Despite taking a beating on UFC Undisputed 2010, THQ has signed a deal locking down the rights to the UFC videogame license until 2018.
Back in August, THQ marketing chief Jon Rooke said that in spite of the disappointing sales of UFC Undisputed 2010, the publisher remained committed to the brand. The problem, he said, wasn’t the game or the franchise but the weak economy and bad timing: Rockstar’s huge hit Red Dead Redemption came out just one week ahead of UFC 2010. “We’re absolutely not walking away from the brand,” he asserted, and while his remarks had a ring of bravado, it turns out that he wasn’t just talking through his hat.
THQ announced today that it has extended its licensing agreement with the UFC through 2018. “We’re very excited to extend our relationship with Zuffa and the Ultimate Fighting Championship,” said THQ Executive Vice President Danny Bilson. Along with conventional console releases, he said the company plans to broaden the franchise to include “social, mobile and brand extensions.” The deal gives THQ the right to make Ultimate Fighting Championship videogames for all current and next-gen consoles, PCs and handhelds, along with “certain social media and wireless rights,” including the iPhone and iPad.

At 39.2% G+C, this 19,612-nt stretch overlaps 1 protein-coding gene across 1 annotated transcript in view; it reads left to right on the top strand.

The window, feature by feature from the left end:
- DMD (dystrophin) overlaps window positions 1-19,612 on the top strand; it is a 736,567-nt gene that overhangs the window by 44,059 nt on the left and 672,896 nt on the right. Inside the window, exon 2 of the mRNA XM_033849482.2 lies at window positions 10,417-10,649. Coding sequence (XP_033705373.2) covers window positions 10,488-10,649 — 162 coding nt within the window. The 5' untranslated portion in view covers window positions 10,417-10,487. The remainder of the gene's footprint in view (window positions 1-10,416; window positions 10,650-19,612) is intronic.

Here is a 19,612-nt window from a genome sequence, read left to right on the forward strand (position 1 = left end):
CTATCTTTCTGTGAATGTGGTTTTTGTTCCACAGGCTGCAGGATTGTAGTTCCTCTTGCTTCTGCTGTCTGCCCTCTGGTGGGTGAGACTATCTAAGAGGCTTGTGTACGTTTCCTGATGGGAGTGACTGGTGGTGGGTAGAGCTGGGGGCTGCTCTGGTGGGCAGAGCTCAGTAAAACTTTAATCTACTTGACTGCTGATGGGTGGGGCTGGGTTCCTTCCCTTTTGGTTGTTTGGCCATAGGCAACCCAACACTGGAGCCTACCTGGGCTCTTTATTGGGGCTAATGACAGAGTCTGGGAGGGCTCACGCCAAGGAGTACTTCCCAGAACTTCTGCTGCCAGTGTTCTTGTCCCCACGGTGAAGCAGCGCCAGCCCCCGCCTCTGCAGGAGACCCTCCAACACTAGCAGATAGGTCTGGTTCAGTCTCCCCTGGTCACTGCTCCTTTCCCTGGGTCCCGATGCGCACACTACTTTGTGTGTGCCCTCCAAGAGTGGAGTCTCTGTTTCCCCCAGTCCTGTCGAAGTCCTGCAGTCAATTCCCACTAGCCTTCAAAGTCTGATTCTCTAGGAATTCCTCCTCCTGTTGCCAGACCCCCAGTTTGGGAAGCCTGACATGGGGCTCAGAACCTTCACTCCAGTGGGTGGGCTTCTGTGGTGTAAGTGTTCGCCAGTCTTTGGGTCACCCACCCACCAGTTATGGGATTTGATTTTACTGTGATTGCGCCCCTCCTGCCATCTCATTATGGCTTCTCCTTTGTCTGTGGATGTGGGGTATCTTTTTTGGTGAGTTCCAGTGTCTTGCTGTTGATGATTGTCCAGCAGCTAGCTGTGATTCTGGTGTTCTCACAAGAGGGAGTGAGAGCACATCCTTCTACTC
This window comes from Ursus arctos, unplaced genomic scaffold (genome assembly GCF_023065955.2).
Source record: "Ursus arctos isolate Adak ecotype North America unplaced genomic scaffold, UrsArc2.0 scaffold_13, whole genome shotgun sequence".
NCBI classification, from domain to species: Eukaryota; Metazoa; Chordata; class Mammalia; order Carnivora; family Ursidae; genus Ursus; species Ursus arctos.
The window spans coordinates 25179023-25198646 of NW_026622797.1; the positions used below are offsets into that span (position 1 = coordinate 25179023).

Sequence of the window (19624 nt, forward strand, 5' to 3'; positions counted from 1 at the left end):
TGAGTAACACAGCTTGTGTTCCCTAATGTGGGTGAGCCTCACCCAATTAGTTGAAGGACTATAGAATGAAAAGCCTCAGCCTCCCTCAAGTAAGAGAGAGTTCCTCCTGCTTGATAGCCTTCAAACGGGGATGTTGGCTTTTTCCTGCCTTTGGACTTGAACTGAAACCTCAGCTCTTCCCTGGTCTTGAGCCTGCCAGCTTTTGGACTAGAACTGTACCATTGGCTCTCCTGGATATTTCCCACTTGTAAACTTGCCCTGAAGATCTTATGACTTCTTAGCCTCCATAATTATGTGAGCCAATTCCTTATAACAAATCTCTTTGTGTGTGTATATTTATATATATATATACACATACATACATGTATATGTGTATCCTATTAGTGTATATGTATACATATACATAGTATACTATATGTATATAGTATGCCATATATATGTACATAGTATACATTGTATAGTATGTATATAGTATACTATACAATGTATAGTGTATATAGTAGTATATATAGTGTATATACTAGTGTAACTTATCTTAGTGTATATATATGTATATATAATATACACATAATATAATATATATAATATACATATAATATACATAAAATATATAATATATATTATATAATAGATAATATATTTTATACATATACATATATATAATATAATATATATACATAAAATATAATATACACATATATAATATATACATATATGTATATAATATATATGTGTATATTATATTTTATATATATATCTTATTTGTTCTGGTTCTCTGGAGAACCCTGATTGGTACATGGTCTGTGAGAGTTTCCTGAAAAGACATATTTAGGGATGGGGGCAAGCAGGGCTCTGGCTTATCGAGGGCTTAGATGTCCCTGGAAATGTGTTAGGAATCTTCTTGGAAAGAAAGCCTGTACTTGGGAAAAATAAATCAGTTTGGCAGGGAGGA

But 2018 is a long way off and getting there depends on THQ’s ability to turn the property into a viable money-maker. UFC 2009 was a pleasant surprise but the 2010 edition didn’t perform to the same level, selling below expectations and contributing to a $60 million reduction in THQ’s annual net sales forecast. Compounding that problem is EA Sports MMA, released today, which doesn’t have the UFC license but does have the might of the EA Sports machine behind it. THQ has locked down the UFC, but whether it can do the same with the MMA videogame genre is a whole different question.